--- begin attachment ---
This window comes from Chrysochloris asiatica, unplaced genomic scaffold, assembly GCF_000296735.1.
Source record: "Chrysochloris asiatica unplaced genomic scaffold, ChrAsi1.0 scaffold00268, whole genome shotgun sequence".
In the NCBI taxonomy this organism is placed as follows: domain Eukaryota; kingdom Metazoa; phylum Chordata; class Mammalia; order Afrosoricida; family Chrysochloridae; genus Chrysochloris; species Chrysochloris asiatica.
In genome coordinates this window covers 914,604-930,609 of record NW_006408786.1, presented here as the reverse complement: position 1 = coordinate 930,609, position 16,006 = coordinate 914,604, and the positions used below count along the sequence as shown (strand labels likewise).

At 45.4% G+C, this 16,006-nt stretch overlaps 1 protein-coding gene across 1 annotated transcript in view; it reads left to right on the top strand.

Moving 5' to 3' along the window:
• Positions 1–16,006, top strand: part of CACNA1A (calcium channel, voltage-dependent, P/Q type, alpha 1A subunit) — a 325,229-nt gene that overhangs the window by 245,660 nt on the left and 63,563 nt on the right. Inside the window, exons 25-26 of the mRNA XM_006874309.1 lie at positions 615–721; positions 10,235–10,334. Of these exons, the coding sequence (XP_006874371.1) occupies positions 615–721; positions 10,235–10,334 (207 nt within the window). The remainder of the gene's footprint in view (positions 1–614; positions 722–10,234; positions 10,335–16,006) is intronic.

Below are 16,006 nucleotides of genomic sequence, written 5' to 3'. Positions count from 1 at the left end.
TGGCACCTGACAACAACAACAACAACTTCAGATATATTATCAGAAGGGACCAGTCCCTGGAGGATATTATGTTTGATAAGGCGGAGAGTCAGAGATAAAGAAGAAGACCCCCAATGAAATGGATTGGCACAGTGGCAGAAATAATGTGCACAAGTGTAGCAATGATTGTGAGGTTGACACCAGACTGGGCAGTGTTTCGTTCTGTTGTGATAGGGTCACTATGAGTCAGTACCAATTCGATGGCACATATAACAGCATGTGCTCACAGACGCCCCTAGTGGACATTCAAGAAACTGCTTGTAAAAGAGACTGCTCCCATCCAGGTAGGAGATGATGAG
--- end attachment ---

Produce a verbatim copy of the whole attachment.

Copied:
This window comes from Chrysochloris asiatica, unplaced genomic scaffold, assembly GCF_000296735.1.
Source record: "Chrysochloris asiatica unplaced genomic scaffold, ChrAsi1.0 scaffold00268, whole genome shotgun sequence".
In the NCBI taxonomy this organism is placed as follows: domain Eukaryota; kingdom Metazoa; phylum Chordata; class Mammalia; order Afrosoricida; family Chrysochloridae; genus Chrysochloris; species Chrysochloris asiatica.
In genome coordinates this window covers 914,604-930,609 of record NW_006408786.1, presented here as the reverse complement: position 1 = coordinate 930,609, position 16,006 = coordinate 914,604, and the positions used below count along the sequence as shown (strand labels likewise).

At 45.4% G+C, this 16,006-nt stretch overlaps 1 protein-coding gene across 1 annotated transcript in view; it reads left to right on the top strand.

Moving 5' to 3' along the window:
• Positions 1–16,006, top strand: part of CACNA1A (calcium channel, voltage-dependent, P/Q type, alpha 1A subunit) — a 325,229-nt gene that overhangs the window by 245,660 nt on the left and 63,563 nt on the right. Inside the window, exons 25-26 of the mRNA XM_006874309.1 lie at positions 615–721; positions 10,235–10,334. Of these exons, the coding sequence (XP_006874371.1) occupies positions 615–721; positions 10,235–10,334 (207 nt within the window). The remainder of the gene's footprint in view (positions 1–614; positions 722–10,234; positions 10,335–16,006) is intronic.

Below are 16,006 nucleotides of genomic sequence, written 5' to 3'. Positions count from 1 at the left end.
TGGCACCTGACAACAACAACAACAACTTCAGATATATTATCAGAAGGGACCAGTCCCTGGAGGATATTATGTTTGATAAGGCGGAGAGTCAGAGATAAAGAAGAAGACCCCCAATGAAATGGATTGGCACAGTGGCAGAAATAATGTGCACAAGTGTAGCAATGATTGTGAGGTTGACACCAGACTGGGCAGTGTTTCGTTCTGTTGTGATAGGGTCACTATGAGTCAGTACCAATTCGATGGCACATATAACAGCATGTGCTCACAGACGCCCCTAGTGGACATTCAAGAAACTGCTTGTAAAAGAGACTGCTCCCATCCAGGTAGGAGATGATGAG